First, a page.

The Entrepreneurial Practices of Becoming a Doll

 

Living dolls celebrities/ of the ‘Barbie flu’:

  • Post-Soviet (Russia and Ukraine mainly) – Olga Oleynik, Anzhelika Kenova, Valeria Lukyanova, Alina Kovalevskaya, Anastasiya Shpagina
  • America – Dakota Rose
  • Britain – Venus Angelic

 

In order to become a living doll, you will need:

  • Strong makeup skills, rimmed contact lenses and hair extensions;
  • Photo editing skills – Photoshop;
  • Surgery – rib removal, breast implants, eye widening.

 

How to become famous:

  • Good knowledge about social networks – Facebook, Twitter, Instagram, etc.;
  • Promote YouTube makeup tutorials;
  • Marketing e.g. tagging, sharing, comments, meme;
  • Create own-branded makeup/ rimmed contact lenses.

 

Postfeminism:
  • Contradictory representation of femininity;
  • The ‘enterprising self – both an active self and a calculating self’;
  • Subverting traditional femininity from passive to active;
  • Hyper-feminine appearance;
  • Sexual objectification.

New gender constructs: ‘dowdy’ farmer’s wife -> would-be brides/ living dolls.

Transnational postfeminism femininity morphs as it colonises new space by incorporating local understandings that make it more attractive.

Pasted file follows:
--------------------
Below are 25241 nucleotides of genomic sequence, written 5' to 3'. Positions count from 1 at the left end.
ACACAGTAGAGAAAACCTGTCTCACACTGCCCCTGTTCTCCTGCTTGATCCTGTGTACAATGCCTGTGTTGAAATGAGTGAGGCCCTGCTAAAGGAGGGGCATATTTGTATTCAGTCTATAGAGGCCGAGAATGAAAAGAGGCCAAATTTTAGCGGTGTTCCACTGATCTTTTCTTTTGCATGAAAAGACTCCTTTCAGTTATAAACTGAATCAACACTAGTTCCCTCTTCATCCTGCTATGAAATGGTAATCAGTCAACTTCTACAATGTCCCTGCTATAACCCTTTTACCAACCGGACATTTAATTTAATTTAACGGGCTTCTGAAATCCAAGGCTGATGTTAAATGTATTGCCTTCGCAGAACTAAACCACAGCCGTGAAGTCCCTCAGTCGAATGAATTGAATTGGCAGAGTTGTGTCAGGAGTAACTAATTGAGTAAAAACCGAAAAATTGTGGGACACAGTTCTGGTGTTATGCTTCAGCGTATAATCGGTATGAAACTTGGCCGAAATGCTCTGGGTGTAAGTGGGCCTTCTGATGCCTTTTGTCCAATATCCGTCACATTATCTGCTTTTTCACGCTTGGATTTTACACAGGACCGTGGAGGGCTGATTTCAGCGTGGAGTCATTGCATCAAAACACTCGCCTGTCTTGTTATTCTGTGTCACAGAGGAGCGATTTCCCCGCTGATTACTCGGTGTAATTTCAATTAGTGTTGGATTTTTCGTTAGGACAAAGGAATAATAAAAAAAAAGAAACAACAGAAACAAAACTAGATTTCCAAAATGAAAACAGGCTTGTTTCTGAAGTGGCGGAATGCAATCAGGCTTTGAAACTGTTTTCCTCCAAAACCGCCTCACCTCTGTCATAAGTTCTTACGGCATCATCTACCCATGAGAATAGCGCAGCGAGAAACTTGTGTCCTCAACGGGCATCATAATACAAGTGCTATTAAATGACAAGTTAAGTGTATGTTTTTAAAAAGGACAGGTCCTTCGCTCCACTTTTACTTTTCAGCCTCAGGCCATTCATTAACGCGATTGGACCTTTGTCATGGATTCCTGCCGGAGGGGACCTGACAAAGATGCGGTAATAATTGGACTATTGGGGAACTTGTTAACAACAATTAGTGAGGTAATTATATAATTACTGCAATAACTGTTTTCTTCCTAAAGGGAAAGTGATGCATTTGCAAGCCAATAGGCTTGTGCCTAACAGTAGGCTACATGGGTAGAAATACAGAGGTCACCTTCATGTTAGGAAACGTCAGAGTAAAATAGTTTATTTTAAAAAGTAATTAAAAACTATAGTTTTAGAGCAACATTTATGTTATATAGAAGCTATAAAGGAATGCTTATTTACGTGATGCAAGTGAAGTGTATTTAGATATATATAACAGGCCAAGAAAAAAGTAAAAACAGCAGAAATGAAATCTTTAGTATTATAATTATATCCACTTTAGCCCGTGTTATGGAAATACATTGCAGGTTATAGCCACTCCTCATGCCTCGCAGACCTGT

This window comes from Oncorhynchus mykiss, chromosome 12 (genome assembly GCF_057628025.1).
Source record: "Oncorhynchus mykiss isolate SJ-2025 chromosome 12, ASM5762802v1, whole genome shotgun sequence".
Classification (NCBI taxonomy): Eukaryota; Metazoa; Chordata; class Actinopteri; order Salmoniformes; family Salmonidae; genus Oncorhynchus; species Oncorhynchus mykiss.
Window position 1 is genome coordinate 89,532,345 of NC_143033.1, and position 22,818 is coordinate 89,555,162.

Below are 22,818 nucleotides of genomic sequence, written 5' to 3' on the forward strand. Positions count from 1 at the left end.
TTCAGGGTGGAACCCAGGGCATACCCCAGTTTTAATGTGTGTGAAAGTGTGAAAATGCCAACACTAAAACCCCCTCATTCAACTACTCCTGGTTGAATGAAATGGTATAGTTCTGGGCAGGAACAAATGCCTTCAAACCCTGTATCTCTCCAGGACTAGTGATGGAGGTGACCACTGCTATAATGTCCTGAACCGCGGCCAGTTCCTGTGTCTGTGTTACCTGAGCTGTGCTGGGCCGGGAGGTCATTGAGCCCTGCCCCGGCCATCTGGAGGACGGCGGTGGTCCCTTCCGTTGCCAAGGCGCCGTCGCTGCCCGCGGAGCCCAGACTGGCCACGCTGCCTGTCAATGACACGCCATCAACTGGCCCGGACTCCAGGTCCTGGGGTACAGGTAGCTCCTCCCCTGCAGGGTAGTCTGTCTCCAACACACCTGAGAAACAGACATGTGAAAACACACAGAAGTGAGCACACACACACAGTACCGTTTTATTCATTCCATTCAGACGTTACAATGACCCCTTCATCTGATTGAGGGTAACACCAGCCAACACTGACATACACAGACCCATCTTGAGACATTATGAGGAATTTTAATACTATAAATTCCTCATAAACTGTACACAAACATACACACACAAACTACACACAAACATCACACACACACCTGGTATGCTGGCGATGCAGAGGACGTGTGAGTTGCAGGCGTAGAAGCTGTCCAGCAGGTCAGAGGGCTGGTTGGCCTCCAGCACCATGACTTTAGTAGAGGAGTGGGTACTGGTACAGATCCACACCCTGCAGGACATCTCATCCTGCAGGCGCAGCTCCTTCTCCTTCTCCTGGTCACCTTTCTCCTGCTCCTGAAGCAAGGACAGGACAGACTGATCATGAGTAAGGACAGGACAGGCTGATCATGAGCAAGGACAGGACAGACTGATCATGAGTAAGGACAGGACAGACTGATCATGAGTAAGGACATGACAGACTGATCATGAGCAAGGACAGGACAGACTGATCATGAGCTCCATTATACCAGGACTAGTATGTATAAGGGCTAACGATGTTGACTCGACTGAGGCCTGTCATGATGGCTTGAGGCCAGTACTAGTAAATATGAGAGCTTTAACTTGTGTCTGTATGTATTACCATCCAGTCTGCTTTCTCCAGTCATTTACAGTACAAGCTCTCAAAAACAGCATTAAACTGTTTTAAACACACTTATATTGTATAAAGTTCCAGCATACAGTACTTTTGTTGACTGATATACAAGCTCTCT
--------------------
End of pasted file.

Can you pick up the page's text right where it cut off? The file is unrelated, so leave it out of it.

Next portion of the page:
wild-hats-headbands-masks-and_6d896522

 

Anime girl: The fluid brand
  • Transnational entrepreneurial femininity – post-Soviet, Western and East Asian;
  • Self-as-commerce-and-commodity;
  • Body is where economic potential is located;
  • Mix traits of cuteness, passivity and innocence with feminine appearance work.

 

Imitation of doll femininity:

  • In Western context is could be understood as infantilizing;
  • In pre-feminist femininity – a patriarchal order is troubled through complex gender ideologies;
  • In current feminine celebrity culture – carefully stylised beauty practices to produce a sexually attractive appearance;
  • In between the binary of real and unreal – this aesthetic labour is neither ‘true doll’, nor ‘real human’ (zombie-femininity).

 

Transnational postfeminist aesthetic labour

 

Exceptional transformational beauty practices:

  • New modes of celebrity;
  • Hybrid form of cultural expression;
  • Feminine expectations for passivity;
  • Cuteness and beauty-body work;
  • Practices of freedom through social and global mobility.

 

Self-made feminine subject, where the body has become a market of achievement, identity and mobility.

flat550x550075f-u3

 

Reference:

Aesthetic Labour. Rethinking Beauty Politics in Neoliberalism,

Edited by: Ana Sofia Elias, Rosalind Gill and Christina Scharff

One thought on “Aesthetic Labour or the ‘Barbie flu’

  1. Present with no answers to the difficulties you have sorted out via this manual is a vital instance, in addition to the sort which could have badly affected my entire career if I had not discovered your site.

Leave a Reply

Your email address will not be published. Required fields are marked *